What we learned in the SEC: Week 13

We’re down to one game, the game everybody’s been waiting on -- Alabama vs. Florida for the SEC championship and a berth in the BCS National Championship Game.

The final week of the regular season proved to be the most entertaining yet. Auburn nearly upset Alabama. LSU and Tennessee both won in overtime, and Georgia, Mississippi State and South Carolina all pulled off upsets of nationally ranked foes.

Here’s a look at what all we learned in the SEC in Week 13:

1. SEC power: It’s a given at this point that the SEC will get a chance to play for its fourth straight national championship and its fifth national title in the last seven years. The winner of the Alabama-Florida matchup in the SEC championship game is assured of a spot in Pasadena. But what Georgia and South Carolina pulled off Saturday also speaks volumes about the strength of this conference. Georgia knocked off No. 7 Georgia Tech 30-24, and South Carolina smacked No. 15 Clemson 34-17. For perspective, Georgia Tech and Clemson are the two teams that will meet this coming weekend in Tampa, Fla., for the ACC championship. Georgia and South Carolina, meanwhile, were just fighting to say above .500 in the SEC. In fact, Georgia was 10th last week in the SEC power rankings and South Carolina was ninth. Not a bad statement for how strong this league is from top to bottom.

2. Gridlock in the middle: Thanks to a couple of upsets Saturday, there are six teams in the SEC (Arkansas, Auburn, Georgia, Kentucky, South Carolina and Tennessee) sporting a 7-5 record. That’s right. Half the league is a game above .500 in terms of overall record. Some have said the SEC was down this season, and a lot of that depends on how you want to look at it. But the teams in this league beat up on each other this season like never before. Take a look at the conference records. Other than Alabama and Florida, both of whom went unbeaten, the only other team to finish with a winning SEC record was LSU, and the Tigers had to rally in overtime against Arkansas on Saturday night to do that. Everybody else had a 4-4 record or worse, and six of the teams finished with losing conference records.

3. McElroy has what it takes: As Alabama and Florida have counted down the days to their big showdown over the last month, the decided advantage for the Gators was clearly at quarterback. If it becomes a fourth-quarter game, and it almost certainly will, who do you like better at quarterback -- Greg McElroy or Tim Tebow? Tebow is Mr. Third Down, especially in clutch situations and is the reason the Gators won last season in Atlanta. McElroy hadn’t had to win a game in the final minutes of the fourth quarter … until last Friday. The way he engineered that 79-yard, 15-play touchdown drive to beat Auburn on the road should serve him well. He knows he can do it in a pressure situation, and just as importantly, all the players around him know he can do it. The best thing McElroy did in that drive was take what the defense gave him. He didn’t try to be a hero or take unnecessary chances. He was smart, efficient and confident, the same combination he’ll need in the Georgia Dome this coming weekend.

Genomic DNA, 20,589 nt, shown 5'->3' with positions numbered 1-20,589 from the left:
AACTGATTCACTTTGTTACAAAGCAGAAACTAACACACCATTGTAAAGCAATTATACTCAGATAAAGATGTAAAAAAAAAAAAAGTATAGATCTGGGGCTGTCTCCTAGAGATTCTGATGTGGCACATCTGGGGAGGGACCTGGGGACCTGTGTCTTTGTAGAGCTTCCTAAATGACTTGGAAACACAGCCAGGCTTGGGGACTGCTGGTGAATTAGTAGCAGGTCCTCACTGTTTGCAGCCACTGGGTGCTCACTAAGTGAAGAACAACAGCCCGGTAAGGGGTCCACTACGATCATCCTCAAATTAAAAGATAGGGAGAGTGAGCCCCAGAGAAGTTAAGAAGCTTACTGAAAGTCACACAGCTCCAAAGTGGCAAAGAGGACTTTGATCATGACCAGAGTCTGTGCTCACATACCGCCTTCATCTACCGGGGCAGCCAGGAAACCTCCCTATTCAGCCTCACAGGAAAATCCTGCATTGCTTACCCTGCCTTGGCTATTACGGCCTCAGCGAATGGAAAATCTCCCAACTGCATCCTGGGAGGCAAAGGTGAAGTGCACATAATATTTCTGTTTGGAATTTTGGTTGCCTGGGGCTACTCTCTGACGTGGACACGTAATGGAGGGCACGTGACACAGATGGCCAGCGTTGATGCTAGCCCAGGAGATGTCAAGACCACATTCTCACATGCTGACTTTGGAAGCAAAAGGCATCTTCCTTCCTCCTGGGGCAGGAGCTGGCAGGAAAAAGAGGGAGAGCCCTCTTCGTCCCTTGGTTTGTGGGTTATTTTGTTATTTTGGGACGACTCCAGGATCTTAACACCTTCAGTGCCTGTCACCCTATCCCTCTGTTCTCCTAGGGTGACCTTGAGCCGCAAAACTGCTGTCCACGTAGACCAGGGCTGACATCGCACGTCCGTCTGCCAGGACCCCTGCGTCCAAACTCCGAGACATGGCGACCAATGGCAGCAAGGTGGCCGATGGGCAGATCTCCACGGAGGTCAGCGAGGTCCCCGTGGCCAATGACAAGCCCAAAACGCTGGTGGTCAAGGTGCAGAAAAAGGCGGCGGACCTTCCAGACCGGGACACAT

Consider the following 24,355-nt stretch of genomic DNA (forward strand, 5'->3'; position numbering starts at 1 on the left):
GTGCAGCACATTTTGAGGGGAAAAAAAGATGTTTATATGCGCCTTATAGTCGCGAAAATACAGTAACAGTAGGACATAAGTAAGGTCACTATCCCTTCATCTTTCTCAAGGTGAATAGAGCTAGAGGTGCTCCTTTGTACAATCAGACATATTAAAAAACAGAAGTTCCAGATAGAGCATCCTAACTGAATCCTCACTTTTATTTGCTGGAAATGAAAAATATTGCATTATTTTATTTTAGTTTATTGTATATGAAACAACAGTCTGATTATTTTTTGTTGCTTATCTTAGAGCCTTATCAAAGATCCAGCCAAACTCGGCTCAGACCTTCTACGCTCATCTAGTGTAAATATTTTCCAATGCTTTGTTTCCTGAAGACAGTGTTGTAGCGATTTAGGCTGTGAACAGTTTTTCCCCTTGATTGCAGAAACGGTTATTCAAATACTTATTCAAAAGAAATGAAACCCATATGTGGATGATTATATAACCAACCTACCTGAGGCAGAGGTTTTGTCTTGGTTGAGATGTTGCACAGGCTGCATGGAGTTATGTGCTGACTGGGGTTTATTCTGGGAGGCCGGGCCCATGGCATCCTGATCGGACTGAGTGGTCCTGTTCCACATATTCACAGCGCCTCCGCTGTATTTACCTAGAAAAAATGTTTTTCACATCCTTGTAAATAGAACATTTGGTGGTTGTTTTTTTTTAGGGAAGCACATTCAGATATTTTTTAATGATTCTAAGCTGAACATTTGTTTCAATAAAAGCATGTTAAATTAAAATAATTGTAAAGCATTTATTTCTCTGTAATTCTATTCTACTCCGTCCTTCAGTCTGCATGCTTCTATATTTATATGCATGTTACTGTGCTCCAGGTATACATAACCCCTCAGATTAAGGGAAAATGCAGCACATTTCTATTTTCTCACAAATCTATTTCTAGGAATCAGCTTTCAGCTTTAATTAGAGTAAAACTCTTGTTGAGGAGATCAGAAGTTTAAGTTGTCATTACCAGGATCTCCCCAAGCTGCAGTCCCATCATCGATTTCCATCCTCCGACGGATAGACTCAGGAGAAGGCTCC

4. Richt was right: Mark Richt, facing unprecedented scrutiny at Georgia, told anybody who would listen last week that the Bulldogs weren’t dead yet. Boy, was he right. The only thing that was dead was Georgia Tech’s carcass after the Bulldogs physically dominated the No. 7 Yellow Jackets in a 30-24 win that eases a lot of the pain for Georgia in the kind of season they haven’t been accustomed to in Athens under Richt. With their best player, A.J. Green, nursing a shoulder injury on the sideline, the Bulldogs went old school on the Yellow Jackets and leaned on an offensive line that was supposed to be their strength from the outset. On Saturday, the Bulldogs finally looked like one of the best offensive lines in the league and churned out 339 yards rushing, the most ever under Richt. Make no mistake. Georgia’s a prideful program, a program that’s used to winning 10-plus games and used to competing for and winning championships. That pride returned Saturday in Atlanta … in bruising fashion.

5. The Ole Miss quandary: How do you figure Ole Miss? The Rebels started the season with SEC championship aspirations and ranked in the Top 10. They end the season as the second best team in their state. Let’s be fair. It wasn’t a horrible season for the Rebels. After all, they did win eight games for the second straight season for the first time in 20 years. But based on expectations and the veteran talent on this team, it was an unfulfilling season. And just when you thought the Rebels were going to close the season the right way with four wins in a row, they get whipped by a younger, less talented Mississippi State team. Rivalries are like that sometimes, and the Mississippi State-Ole Miss rivalry is an intense one. Something says it’s about to get a lot more intense. Mississippi State coach Dan Mullen grabbed a microphone after the game and told the maroon-clad fans, “This is one program in this state that’s definitely on the rise and heading in the right direction.” That remains to be seen, but judging by Ole Miss’ depth chart, this was the Rebels’ chance to do something big. They started 11 seniors Saturday, and 18 of their 22 starters were juniors or seniors.